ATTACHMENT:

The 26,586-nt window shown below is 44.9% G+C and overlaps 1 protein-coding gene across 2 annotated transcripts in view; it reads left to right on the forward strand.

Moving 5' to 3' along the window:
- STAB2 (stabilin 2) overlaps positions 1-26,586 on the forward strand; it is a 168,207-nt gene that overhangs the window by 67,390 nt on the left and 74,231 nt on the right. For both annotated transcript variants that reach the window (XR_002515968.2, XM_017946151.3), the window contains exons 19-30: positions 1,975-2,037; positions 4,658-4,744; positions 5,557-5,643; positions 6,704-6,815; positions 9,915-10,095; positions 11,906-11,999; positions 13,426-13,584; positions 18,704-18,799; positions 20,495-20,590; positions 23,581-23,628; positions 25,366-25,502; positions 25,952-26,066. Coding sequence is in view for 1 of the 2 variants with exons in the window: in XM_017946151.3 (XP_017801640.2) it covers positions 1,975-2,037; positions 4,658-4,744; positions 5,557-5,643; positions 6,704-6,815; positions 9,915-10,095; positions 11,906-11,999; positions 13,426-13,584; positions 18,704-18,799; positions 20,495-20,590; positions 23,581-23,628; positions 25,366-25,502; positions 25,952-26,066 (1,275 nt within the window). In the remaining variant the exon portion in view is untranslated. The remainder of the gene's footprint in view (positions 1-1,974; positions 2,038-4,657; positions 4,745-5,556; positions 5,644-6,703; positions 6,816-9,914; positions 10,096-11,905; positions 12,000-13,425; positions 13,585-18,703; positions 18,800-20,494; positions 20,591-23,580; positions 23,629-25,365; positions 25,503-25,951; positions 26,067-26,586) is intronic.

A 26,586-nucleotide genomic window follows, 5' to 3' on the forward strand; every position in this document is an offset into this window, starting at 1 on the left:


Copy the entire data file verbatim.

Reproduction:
The 26,586-nt window shown below is 44.9% G+C and overlaps 1 protein-coding gene across 2 annotated transcripts in view; it reads left to right on the forward strand.

Moving 5' to 3' along the window:
- STAB2 (stabilin 2) overlaps positions 1-26,586 on the forward strand; it is a 168,207-nt gene that overhangs the window by 67,390 nt on the left and 74,231 nt on the right. For both annotated transcript variants that reach the window (XR_002515968.2, XM_017946151.3), the window contains exons 19-30: positions 1,975-2,037; positions 4,658-4,744; positions 5,557-5,643; positions 6,704-6,815; positions 9,915-10,095; positions 11,906-11,999; positions 13,426-13,584; positions 18,704-18,799; positions 20,495-20,590; positions 23,581-23,628; positions 25,366-25,502; positions 25,952-26,066. Coding sequence is in view for 1 of the 2 variants with exons in the window: in XM_017946151.3 (XP_017801640.2) it covers positions 1,975-2,037; positions 4,658-4,744; positions 5,557-5,643; positions 6,704-6,815; positions 9,915-10,095; positions 11,906-11,999; positions 13,426-13,584; positions 18,704-18,799; positions 20,495-20,590; positions 23,581-23,628; positions 25,366-25,502; positions 25,952-26,066 (1,275 nt within the window). In the remaining variant the exon portion in view is untranslated. The remainder of the gene's footprint in view (positions 1-1,974; positions 2,038-4,657; positions 4,745-5,556; positions 5,644-6,703; positions 6,816-9,914; positions 10,096-11,905; positions 12,000-13,425; positions 13,585-18,703; positions 18,800-20,494; positions 20,591-23,580; positions 23,629-25,365; positions 25,503-25,951; positions 26,067-26,586) is intronic.

A 26,586-nucleotide genomic window follows, 5' to 3' on the forward strand; every position in this document is an offset into this window, starting at 1 on the left: